... not even the formidable coverage of GOP wagons could hide which party (and president) that viper pit's political allegiances.

    You're talking not to one (5.00 / 3) (#40)
    by jondee on Wed Jan 27, 2010 at 04:04:24 PM EST
    whose imbibed, you're talking to the Koolaid itself.

    Be diplomatic and play your cards right, and he'll tell you about how the problem REALLY started when the far Left treacherously took control of the Democratic Party back in 1968.

    Or do I exaggerate, Jim?


    First you are going to have to (none / 0) (#56)
    by jimakaPPJ on Thu Jan 28, 2010 at 10:03:00 AM EST
    define the problem.

    Losing the Vietnam war? Yes.

    Setting the stage for the eventual housing bubble burst? Yes.


    Having actually been an adult (none / 0) (#57)
    by jimakaPPJ on Thu Jan 28, 2010 at 10:21:35 AM EST
    purchasing a home through a S&L I can tell you that the problem started with the inflation of the Carter years.....  S&L's were having to pay more to get deposits than their outstanding mortgages were bringing in, despite new mortgages rocketing to 12% and above by mid 1979... You can guess what that did to the housing market...

    As for the housing bubble, I refer you to this NYT article from 9/30/99....

    Published: September 30, 1999

    In a move that could help increase home ownership rates among minorities and low-income consumers, the Fannie Mae Corporation is easing the credit requirements on loans that it will purchase from banks and other lenders.

    Of course that was just a continuation of the policy:

    ''Fannie Mae has expanded home ownership for millions of families in the 1990's by reducing down payment requirements,'' said Franklin D. Raines, Fannie Mae's chairman and chief executive officer.


    Of course Bush did try to slow it down from the NYT on 9/11/2003:

    The Bush administration today recommended the most significant regulatory overhaul in the housing finance industry since the savings and loan crisis a decade ago.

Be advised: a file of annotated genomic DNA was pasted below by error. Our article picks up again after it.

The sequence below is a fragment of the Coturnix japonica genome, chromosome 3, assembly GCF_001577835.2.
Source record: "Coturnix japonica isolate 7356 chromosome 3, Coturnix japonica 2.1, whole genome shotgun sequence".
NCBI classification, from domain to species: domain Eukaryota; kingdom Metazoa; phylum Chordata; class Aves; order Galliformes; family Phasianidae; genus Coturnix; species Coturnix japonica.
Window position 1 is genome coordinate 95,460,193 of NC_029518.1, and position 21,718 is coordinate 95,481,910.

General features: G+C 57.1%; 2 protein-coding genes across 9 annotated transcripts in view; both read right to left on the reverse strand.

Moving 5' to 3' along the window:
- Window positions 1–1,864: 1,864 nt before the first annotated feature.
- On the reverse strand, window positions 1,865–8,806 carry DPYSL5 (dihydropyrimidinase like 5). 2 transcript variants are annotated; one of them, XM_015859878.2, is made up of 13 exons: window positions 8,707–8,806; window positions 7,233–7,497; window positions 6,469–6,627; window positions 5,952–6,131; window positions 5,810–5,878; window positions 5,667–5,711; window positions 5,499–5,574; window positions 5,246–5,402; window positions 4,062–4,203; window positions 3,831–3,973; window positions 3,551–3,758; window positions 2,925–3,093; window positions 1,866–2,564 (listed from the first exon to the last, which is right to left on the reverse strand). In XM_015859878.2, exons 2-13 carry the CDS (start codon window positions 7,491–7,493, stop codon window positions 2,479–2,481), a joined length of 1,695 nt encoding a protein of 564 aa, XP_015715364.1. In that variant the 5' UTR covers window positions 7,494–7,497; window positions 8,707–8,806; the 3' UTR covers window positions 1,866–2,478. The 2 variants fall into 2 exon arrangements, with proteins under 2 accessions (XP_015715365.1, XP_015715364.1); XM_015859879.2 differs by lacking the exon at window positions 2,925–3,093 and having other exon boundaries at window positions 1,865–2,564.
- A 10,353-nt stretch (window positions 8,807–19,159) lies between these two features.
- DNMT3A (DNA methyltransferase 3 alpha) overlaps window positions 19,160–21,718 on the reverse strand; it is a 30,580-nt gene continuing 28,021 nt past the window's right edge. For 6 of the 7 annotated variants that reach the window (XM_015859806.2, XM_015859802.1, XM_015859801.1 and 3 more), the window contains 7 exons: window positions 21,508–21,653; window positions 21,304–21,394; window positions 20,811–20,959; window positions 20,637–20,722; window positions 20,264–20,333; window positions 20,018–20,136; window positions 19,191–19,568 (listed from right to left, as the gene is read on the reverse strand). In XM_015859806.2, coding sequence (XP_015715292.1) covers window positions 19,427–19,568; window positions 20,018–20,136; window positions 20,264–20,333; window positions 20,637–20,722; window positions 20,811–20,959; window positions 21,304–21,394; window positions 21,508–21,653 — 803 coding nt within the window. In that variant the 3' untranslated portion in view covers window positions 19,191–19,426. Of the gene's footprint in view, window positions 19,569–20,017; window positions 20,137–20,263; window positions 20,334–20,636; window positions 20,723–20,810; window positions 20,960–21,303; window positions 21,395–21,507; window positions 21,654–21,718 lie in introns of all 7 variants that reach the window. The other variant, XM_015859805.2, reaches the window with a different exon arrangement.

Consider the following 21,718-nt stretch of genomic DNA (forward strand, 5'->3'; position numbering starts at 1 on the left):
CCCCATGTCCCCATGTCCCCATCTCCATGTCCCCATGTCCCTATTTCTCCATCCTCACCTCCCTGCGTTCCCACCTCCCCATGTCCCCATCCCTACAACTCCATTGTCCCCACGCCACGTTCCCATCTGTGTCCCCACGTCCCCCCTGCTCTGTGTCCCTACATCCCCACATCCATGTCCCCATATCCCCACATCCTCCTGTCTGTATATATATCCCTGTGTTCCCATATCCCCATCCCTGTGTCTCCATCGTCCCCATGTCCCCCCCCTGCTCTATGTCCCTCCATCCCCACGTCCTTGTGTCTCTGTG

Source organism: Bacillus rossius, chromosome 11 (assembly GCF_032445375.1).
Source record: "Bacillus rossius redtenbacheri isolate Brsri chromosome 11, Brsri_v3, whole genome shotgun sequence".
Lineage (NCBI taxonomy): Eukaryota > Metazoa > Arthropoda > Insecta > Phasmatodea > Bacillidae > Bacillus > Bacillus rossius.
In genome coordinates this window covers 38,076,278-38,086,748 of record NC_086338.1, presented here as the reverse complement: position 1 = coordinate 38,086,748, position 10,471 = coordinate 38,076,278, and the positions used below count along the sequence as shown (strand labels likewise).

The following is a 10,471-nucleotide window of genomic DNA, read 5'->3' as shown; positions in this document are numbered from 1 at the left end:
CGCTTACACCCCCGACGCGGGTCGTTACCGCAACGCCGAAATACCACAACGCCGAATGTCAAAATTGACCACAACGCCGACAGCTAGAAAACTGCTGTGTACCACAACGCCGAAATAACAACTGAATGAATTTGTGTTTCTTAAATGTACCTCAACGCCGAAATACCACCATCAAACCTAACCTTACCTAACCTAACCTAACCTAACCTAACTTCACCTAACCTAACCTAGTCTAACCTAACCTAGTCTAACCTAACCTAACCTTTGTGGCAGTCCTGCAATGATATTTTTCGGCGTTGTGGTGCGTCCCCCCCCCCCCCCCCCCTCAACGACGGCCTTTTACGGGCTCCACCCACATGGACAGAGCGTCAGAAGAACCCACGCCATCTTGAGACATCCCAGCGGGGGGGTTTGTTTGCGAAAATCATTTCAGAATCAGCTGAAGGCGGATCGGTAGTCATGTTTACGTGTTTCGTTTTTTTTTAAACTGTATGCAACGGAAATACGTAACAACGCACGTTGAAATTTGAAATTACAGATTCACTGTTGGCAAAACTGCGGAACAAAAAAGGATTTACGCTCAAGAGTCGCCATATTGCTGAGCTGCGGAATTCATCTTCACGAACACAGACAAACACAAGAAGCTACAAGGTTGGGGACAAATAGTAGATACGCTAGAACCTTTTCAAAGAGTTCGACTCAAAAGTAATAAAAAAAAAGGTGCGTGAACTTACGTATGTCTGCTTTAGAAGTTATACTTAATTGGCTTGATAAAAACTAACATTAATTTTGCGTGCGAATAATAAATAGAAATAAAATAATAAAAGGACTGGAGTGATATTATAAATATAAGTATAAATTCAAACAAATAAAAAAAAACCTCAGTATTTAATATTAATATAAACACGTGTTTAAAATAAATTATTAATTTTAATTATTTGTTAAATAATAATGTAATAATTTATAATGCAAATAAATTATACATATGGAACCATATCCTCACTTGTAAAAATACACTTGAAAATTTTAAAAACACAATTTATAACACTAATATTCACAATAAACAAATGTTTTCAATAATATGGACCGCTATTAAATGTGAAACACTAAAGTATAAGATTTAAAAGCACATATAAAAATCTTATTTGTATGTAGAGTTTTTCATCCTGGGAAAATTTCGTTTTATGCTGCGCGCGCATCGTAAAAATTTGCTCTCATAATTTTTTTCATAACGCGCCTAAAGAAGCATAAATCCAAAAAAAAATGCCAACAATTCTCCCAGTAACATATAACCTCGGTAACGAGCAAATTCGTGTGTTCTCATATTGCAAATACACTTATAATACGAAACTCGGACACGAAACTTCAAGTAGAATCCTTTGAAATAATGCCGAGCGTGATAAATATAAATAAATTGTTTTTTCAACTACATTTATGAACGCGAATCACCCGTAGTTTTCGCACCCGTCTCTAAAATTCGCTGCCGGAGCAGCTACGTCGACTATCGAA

Of course the Demos shot it down.

    ''These two entities -- Fannie Mae and Freddie Mac -- are not facing any kind of financial crisis,'' said Representative Barney Frank of Massachusetts, the ranking Democrat on the Financial Services Committee. ''The more people exaggerate these problems, the more pressure there is on these companies, the less we will see in terms of affordable housing.''



    I've noticed... (none / 0) (#61)
    by MileHi Hawkeye on Thu Jan 28, 2010 at 11:14:46 AM EST
    ...that a certain someone also completely ignores the very personal, active role of Neil Bush and the rest of Bush crooks in the S&L crisis.  



    Nope (none / 0) (#62)
    by jimakaPPJ on Thu Jan 28, 2010 at 11:23:06 AM EST
    I just don't have any information on Neil going to jail, or Billy Carter.... but didn't Clinton's brother do some time?

    You're reaching when you bring in family members..


    And sub prime loans (none / 0) (#64)
    by jimakaPPJ on Thu Jan 28, 2010 at 11:29:17 AM EST
    backed by Fannie and Freddie were just a figment of our imagination..


    As always, you protest too much!


    Your defense (none / 0) (#68)
    by jimakaPPJ on Thu Jan 28, 2010 at 12:36:55 PM EST
    of Barney Inc is expected.

    ENRON (none / 0) (#55)
    by jimakaPPJ on Thu Jan 28, 2010 at 09:59:16 AM EST
    tanked as part of the Internet bubble...

    Enron grew wealthy due largely to marketing, promoting power and its high stock price. Enron was named "America's Most Innovative Company" by "Fortune magazine" for six consecutive years, from 1996 to 2001

    Did Bush "know" Lay? Probably. Hard for a politician in Texas to not know him.

    Heck, I even met him myself... I just wonder where all that money rubbed off on me.... can't find it. ;-)


    Wow (none / 0) (#63)
    by jimakaPPJ on Thu Jan 28, 2010 at 11:26:10 AM EST
    Bush knew Ken Lay.......

    Ken Lay contributed money to Bush...

    What's next? Cheney worked for Halliburton?

    And you sneer at people who want to see Obama's birth certificate...